Thanks to Lin-Manuel Miranda’s Broadway megahit Hamilton, Alexander Hamilton is having something of a pop culture renaissance, and authors like Elizabeth Cobbs are reaping the benefits. The renewed interest in the Founding Father has helped p Cobbs' forthcoming novel The Hamilton Affair (Skyhorse, August) find some unlikely champions in chains like Barnes & Noble and Costco.

Cobbs, a history professor at Texas A&M University who has written two previous works of fiction and two of nonfiction, blends history and romance in The Hamilton Affair. Part copiously-researched history and part torrid romance, the follows the relationship between Hamilton and his wife Elizabeth Schuyler, as well as his much-publicized affair with Maria Reynolds.

When February Media publicist Gretchen Crary, who represents Cobbs, found out the subject matter of the book, she felt its success was pretty much fated.

“Are you kidding me? A Hamilton historical novel with a romance?” Crary said. “This is going to be humongous.”

In spite of this, the book’s route to publication was circuitous. Literary agent Jim Donovan, who has an eponymous shingle, sold the manuscript to Skyhorse for $3,000 in the spring of 2015. Originally set to be released last September, the book is now coming out on August 2. In the build-up, there was much haggling over a cover that could adequately convey the novel as a work of historical fiction and a bodice-ripper.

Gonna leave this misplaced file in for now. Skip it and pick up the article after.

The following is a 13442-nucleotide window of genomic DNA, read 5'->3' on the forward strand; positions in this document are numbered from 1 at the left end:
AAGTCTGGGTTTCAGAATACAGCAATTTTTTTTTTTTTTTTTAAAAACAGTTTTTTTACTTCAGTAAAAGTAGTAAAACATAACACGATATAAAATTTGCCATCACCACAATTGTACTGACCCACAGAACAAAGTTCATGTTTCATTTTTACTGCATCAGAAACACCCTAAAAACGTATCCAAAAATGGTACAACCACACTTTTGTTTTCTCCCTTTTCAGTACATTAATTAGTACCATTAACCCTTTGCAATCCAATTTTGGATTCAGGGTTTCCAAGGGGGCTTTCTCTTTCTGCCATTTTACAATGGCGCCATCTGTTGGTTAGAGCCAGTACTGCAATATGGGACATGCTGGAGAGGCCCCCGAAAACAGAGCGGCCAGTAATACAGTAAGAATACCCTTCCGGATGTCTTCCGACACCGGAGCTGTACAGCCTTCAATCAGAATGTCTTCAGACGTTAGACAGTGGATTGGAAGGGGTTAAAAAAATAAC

“Professor Cobbs is a crack researcher,” Crary said, noting that Cobbs’s expertise on Hamilton is on full display in a lecture she gave on CSPAN. “She knows everything you can know about Eliza Schuyler and this whole saga.”

The current publication date is partly due to bookseller interest. Barnes & Noble took notice of the book early on, buying 5,000 copies and requested the new publication date. Cobbs then paid her own way to BEA to drum up press. Soon after, Costco bought 10,000 copies. Skyhorse plans a first printing of 40,000 copies.

“It’s kind of already blowing up,” Crary said. “It’s a very steamy, but smart and juicy, story.”

CORRECTION: This article has been edited for clarity.